The starting point of the studio exhibition is the video piece “I’m Not The Girl Who Misses Much” by Pipilotti Rist from 1986, which is included in the collection of the Kunsthalle Mannheim. The video shows the artist in a black dress dancing in a room that is alternately white, red and blue. The mantra repeatedly sung by Rist is an adaptation of the Beatles song “Happiness Is a Warm Gun”—a playfully feminist critique of the platitudinous, mostly sexist perception of femininity on TV and in the music industry. Her short film tells of courage and melancholy, of falling and standing up again, of resistance and self-exploration.
Taking Rist’s work as a point of departure, the studio becomes a place of dreaming, criticizing and inquiring for Mannheim’s urban community. Various initiatives are invited to make visible their perspectives, attitudes and questions in the area of tension between feminism, art and popular culture.
In artistic cooperation with the Mannheimer Stadtensemble, the Nationaltheater Mannheim, and the Queeres Zentrum Mannheim e.V. (QZM)
Curator: Christina Bergemann
The exhibition is sponsored by:
This exhibition has been made possible by a benefit auction by ARTgenossen, the Young Friends of the Kunsthalle Mannheim.
Pipilotti Rist: I’m Not The Girl Who Misses Much (Filmstills), 1986. Kunsthalle Mannheim © VG–Bildkunst, Bonn 2023/Pipilotti Rist
Andrea Chagas & QZM –Queeres Zentrum Mannheim e.V.
The biochemical process of osmosis stands for the motion of mingling, the dissolution of the boundaries of a binary system. The video Osmose: active fault shows the self-awareness and the dilemma of a young woman having to decide between love and religion. In the video, we also explore the relationship between gender identity, politics and religion in the history of the queer community and ask: What happens to the psyche of a person who grew up in a religious faith that regards homosexuality as a sickness? What happens to a person whose family would turn away from their own child when they learn that the child is queer? The semi-permeable vessel represents patriarchy, it divides worlds, denominations, people, and defines them in hierarchies – according to what they “are,” what they have, or what they “are not” or lack. One part of society is usually connoted positively-cis, man, hetero, white, able-bodied, slim, educated, logic, activity etc. (corresponds with the water concentration with higher pressure) – while the other part of society is stigmatized-woman, trans, LGBTQIA+, BIPoC, fat, uneducated, intuition, passivity etc. (corresponds with the water concentration with lower pressure). As long as there is a membrane between them, there can be no equal distribution – no equality. Alluding to Pipilotti Rist’s I Am Not The Girl Who Misses Much, a destructive impulse is transformed into something hopeful with self-determined images of sensuality, intimacy and liberation.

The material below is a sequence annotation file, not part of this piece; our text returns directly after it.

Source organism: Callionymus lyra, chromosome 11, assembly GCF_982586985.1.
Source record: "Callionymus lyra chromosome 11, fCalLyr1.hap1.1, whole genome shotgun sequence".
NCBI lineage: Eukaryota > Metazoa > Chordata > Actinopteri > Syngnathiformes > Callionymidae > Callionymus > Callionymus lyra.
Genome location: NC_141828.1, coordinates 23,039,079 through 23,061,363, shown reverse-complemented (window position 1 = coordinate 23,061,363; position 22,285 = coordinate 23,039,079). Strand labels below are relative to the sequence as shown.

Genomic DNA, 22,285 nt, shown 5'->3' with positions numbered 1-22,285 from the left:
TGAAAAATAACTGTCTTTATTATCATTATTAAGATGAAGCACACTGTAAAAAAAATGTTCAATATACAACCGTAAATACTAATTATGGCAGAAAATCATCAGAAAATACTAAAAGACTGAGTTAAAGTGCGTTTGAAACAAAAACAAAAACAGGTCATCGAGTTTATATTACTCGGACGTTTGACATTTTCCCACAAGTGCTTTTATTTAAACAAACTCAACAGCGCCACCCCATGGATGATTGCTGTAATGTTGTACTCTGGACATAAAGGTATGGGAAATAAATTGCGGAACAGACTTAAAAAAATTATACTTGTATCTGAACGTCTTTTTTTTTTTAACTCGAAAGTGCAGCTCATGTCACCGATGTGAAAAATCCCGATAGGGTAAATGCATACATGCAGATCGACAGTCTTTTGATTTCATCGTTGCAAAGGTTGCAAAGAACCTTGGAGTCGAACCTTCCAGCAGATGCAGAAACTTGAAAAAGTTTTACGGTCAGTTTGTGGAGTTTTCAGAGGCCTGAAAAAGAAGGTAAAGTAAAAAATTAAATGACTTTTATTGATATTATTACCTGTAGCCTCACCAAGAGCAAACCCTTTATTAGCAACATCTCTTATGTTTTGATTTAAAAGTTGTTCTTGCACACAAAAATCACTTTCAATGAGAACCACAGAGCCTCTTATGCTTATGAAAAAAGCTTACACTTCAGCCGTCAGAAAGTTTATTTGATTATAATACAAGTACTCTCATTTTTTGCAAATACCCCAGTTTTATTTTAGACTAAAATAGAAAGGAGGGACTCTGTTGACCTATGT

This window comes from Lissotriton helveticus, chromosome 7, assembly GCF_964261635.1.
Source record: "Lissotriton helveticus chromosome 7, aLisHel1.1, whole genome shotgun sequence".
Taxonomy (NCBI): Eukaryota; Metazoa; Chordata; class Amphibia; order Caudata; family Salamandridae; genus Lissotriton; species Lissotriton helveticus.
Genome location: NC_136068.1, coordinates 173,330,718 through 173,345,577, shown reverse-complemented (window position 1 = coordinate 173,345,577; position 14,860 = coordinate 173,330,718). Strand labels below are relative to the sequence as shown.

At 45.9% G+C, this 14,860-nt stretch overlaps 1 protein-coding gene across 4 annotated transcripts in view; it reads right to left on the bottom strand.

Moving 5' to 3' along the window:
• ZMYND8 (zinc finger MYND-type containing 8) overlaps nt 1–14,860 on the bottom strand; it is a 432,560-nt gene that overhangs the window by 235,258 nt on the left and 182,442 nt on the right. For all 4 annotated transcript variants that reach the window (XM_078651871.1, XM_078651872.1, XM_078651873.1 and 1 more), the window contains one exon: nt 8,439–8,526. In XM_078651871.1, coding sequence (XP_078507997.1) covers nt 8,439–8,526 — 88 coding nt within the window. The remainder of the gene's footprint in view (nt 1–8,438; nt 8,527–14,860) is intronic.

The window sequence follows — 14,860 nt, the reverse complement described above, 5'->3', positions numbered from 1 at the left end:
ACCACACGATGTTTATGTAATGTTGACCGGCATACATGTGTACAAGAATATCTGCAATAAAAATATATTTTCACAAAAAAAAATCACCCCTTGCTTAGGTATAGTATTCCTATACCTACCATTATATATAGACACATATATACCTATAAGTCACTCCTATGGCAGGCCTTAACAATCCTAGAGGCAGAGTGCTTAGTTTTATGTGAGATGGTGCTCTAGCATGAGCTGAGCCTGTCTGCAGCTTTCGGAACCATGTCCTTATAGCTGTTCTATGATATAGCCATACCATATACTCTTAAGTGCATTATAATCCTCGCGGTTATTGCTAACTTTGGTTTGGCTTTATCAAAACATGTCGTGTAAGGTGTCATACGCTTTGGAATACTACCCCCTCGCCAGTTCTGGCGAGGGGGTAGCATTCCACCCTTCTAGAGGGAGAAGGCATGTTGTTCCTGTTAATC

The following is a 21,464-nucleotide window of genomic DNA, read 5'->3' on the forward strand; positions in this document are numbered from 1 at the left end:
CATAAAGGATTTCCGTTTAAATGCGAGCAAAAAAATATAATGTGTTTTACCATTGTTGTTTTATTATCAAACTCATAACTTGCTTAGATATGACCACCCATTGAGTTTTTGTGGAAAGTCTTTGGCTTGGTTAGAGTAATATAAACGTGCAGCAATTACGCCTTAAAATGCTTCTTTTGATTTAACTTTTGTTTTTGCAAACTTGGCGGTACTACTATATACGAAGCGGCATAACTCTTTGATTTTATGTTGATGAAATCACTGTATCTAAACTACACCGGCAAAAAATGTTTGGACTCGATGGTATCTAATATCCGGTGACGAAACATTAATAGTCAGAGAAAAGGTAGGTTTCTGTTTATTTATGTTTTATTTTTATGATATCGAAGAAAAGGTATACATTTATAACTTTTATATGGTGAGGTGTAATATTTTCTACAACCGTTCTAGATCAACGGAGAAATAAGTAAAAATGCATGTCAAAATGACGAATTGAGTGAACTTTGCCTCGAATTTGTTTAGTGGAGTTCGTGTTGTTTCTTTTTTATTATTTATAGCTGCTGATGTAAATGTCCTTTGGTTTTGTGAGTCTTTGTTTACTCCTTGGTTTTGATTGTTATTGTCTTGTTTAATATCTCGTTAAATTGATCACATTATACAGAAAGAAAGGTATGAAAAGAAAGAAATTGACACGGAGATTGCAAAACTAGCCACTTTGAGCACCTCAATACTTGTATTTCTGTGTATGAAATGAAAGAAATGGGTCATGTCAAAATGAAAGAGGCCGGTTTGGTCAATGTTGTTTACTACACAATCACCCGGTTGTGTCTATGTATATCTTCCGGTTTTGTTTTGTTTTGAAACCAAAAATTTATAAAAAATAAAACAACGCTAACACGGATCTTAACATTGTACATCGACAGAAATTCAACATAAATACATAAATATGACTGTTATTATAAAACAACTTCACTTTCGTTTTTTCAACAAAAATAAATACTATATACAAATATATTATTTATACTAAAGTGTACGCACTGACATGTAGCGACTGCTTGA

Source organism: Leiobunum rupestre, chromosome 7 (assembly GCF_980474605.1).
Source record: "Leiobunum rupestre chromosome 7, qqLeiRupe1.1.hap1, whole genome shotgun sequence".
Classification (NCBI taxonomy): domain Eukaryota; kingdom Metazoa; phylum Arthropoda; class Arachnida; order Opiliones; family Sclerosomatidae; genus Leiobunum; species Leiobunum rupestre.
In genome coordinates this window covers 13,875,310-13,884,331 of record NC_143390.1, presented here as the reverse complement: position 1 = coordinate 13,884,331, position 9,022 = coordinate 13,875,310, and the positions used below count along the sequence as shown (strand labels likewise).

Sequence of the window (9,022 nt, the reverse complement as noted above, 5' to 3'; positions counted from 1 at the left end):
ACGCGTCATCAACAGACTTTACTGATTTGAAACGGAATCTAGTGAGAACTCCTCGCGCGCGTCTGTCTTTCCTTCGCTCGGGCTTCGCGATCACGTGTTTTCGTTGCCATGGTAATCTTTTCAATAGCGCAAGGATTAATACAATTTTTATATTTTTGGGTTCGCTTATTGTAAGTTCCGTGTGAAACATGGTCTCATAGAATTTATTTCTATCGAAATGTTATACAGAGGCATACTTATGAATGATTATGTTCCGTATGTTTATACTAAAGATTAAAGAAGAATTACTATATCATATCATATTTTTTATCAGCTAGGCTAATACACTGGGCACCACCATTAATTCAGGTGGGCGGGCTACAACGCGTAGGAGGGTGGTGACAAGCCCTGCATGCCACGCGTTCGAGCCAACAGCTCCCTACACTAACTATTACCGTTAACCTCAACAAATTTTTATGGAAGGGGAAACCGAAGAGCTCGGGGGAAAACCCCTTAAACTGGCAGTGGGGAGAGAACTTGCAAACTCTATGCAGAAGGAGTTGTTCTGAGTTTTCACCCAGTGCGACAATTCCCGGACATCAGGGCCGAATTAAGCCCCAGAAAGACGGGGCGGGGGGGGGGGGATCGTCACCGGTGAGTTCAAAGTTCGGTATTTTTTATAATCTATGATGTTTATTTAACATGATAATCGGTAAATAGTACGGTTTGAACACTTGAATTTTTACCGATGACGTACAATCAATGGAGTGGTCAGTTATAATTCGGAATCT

2023 / Video
Production, Directing and Postproduction: Andrea Chagas
Camera: Alize Adamopoulos / Andrea Chagas
Audio: Kysha Schott
Cast: Aylin, Anna Roth, Jule Seiler, Ilka Kaufmann, Alize Adamopoulos, Flora, Raphael Wilberg, Cilly Dickmann, Katrin Hofner, Besa Demiri, Annick Mörth, Leonardo Olavarrieta, Laura Riedl, Laura Lenz, Eddi Bludau, Anna Krentz, Juliette Jiouo, Katharina Gierl, Nicki Oup
Mannheimer Stadtensemble, NTM
“misses much” by the Mannheimer Stadtensemble takes a close look at the title I’m Not The Girl Who Misses Much. The verb “to miss” has a variety of meanings, e.g., to long for someone who is not there, to lack something, to not hit a target, to overlook, to come too late... What feminist bodies do we miss? Which ones do we overlook? What connections do we miss? Searching for suitable material, the Stadtensemble came upon self-empowered figures resisting and fighting against current patriarchal norms. They include a woman burning her headscarf during the protests in Iran, the performance of Pussy Riot in a Moscow church, the action of the Chilean feminist Las Tesis, or the artist Peaches. The images and videos are projected onto the bodies of Mannheim citizens. This connection gives rise to the following questions: How are we connected with each other? What effects does the female body have in a global context? How closely do the issues affect us here in Mannheim? How can one show solidarity from a distance? Using language, movements and color, the six Mannheim citizens of different generations make reference to Pipilotti Rist’s early video art from the 1980s and connect it to the present.